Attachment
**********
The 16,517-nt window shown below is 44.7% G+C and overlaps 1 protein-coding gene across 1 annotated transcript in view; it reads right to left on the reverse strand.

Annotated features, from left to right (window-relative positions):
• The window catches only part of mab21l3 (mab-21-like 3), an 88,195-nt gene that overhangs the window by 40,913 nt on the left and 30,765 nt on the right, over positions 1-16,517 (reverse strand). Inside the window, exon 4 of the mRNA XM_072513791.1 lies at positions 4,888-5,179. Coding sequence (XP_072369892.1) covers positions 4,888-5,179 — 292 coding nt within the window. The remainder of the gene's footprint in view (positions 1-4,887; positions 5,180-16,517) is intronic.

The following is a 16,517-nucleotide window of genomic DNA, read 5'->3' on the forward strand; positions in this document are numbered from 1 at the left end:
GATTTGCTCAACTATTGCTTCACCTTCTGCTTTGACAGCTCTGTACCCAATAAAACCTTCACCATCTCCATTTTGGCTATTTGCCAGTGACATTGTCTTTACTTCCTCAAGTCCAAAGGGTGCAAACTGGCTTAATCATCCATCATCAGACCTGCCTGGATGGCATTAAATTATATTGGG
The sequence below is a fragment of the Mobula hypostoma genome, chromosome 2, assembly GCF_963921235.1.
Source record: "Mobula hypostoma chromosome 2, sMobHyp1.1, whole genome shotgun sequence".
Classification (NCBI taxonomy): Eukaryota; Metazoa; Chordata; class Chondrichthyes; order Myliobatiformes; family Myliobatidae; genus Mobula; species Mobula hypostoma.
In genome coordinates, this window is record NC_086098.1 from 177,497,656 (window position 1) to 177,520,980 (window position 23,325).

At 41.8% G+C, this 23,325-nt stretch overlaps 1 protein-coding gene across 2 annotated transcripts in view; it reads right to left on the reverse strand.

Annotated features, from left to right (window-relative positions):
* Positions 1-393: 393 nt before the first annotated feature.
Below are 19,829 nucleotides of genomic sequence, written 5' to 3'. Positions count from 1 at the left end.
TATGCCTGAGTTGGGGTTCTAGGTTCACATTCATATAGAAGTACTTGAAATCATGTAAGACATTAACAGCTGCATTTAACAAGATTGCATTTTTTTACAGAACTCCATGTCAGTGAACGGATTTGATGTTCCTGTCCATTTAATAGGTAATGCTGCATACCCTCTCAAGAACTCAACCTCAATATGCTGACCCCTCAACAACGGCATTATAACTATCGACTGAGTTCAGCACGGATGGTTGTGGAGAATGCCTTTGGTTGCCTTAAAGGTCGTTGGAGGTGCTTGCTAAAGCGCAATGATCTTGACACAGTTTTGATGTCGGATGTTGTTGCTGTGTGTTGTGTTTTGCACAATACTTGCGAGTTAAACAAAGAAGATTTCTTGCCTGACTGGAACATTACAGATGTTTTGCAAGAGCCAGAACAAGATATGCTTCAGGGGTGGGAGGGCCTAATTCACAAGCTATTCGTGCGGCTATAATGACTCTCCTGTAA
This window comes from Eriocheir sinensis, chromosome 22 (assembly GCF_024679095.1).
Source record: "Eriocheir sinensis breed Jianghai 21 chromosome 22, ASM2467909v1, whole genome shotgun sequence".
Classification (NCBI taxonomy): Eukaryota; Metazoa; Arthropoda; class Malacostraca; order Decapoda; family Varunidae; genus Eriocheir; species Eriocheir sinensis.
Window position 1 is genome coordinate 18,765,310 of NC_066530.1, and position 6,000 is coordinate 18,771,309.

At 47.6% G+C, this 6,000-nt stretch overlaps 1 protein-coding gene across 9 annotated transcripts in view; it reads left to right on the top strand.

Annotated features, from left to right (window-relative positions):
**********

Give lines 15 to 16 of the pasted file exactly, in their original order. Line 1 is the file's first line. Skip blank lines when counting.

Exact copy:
This window comes from Eriocheir sinensis, chromosome 22 (assembly GCF_024679095.1).
Source record: "Eriocheir sinensis breed Jianghai 21 chromosome 22, ASM2467909v1, whole genome shotgun sequence".